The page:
Sadly, though, most gimps don’t like to dance–or do anything else that risks drawing attention to themselves in public. Not only are we more likely to be unemployed than people without disabilities, we tend to be more isolated and antisocial as well.
In 2000 the National Organization on Disability commissioned a Harris survey to measure the “community participation” of disabled people. In nearly all the activities named in the survey–voting, volunteering, attending religious services, or just going out to restaurants or movies with friends–people with disabilities lagged behind in their level of participation. More than a third of the disabled respondents described themselves as “completely uninvolved” in their communities, compared with a fifth of those without disabilities.
My own personal experience with other disabled people tends to support these figures. As I’ve gotten to know more and more people with disabilities, I’ve been struck by how many of us are reluctant–even afraid–to leave the house for reasons other than doctor’s visits or emergencies. If the rest of the American people behaved this way, the federal government would have declared a nationwide War on Agoraphobia years ago. But since people with disabilities have always been isolated–from each other as well as the rest of society–this quiet fear of the outside world remains unremarked-on even within our own community.
I’ve never taken a formal survey on the subject, but every so often I ask disabled acquaintances what they feel inhibits them from going out in public. Aside from issues of money and accessibility–joblessness, lack of transportation, inaccessible public facilities–the main barriers I hear about are emotional and attitudinal:
- “I feel too vulnerable.”
- “I feel invisible.”
- “I feel like everyone is staring at me.”
Part of me wants to pick up a Wiffle bat and start swinging when I hear statements like these. I’m only four feet tall, I can’t walk, my body is oddly shaped and my bones are like Styrofoam, but you don’t see me staying home watching television every night–what’s their excuse? I’ve been to hardcore punk shows, for chrissake! And if we in the disability community are unwilling to go out and mix with the general public, then how do we expect to convince them that we even need an ADA, anyway?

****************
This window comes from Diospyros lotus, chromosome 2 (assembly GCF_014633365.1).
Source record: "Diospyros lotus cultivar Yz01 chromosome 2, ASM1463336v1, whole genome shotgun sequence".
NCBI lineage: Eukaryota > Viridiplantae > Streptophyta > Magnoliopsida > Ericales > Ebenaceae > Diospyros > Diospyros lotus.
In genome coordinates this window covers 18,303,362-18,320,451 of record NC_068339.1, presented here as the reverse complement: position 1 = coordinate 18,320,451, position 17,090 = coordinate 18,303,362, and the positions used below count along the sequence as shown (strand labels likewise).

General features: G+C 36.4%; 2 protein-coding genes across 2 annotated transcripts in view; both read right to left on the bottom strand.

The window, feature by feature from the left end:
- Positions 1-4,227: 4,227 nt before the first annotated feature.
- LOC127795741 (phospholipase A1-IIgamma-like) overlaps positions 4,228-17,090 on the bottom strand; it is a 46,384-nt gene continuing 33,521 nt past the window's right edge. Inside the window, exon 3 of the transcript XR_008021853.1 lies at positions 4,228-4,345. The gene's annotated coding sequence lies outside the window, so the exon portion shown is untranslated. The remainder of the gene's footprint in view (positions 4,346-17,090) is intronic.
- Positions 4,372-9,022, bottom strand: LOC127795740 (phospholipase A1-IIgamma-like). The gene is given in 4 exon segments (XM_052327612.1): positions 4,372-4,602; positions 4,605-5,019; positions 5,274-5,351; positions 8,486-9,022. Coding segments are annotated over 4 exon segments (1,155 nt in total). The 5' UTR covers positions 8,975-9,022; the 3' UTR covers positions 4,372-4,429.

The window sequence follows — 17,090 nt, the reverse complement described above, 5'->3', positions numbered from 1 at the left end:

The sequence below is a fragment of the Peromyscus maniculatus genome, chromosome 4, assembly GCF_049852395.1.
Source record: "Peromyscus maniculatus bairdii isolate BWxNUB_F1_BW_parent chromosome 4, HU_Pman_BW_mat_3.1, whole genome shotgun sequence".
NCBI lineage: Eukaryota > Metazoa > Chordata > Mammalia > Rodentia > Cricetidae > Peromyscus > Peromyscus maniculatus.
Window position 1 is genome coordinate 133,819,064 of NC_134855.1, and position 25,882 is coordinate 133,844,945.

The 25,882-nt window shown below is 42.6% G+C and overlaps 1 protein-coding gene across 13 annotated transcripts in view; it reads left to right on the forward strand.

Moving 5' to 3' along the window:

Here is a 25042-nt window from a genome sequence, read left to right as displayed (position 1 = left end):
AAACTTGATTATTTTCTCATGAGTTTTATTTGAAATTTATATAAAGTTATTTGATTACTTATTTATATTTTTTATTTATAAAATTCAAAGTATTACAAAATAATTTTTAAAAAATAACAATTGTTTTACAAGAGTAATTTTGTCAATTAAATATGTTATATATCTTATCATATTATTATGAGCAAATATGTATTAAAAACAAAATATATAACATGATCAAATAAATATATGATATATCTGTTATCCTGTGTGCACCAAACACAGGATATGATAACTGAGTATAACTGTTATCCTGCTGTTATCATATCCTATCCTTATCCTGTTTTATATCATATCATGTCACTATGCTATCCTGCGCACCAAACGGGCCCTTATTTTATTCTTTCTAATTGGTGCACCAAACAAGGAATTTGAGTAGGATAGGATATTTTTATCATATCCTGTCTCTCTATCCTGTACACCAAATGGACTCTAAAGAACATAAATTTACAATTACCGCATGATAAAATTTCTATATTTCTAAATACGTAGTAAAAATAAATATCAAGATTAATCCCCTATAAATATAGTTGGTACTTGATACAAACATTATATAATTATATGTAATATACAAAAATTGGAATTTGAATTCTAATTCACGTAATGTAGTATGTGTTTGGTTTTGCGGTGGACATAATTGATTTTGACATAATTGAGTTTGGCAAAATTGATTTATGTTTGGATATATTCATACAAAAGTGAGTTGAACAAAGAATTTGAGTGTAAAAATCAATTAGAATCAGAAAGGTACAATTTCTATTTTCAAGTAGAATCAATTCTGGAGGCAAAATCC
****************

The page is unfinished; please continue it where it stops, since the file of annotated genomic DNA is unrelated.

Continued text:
We don’t like it when the general public regards the disability community as nothing more than a bunch of litigation-crazed whiners, but if the only crips they ever see besides Christopher Reeve are the ones waving picket signs or filing lawsuits, what else can we expect them to think?
Another part of me, however, has had each of those feelings, too. In a way, I’m lucky, because I was born a gimp–I have no pre-disability frame of reference to struggle with and that makes it a little easier to shrug off the ignorance and prejudice around me. But even so, coping with the unpleasant details of life with a disability can leave little time for fun or frivolity, and the damage that’s been done to one’s self-image can’t simply be wished away.
So, I think I’ll address each feeling individually.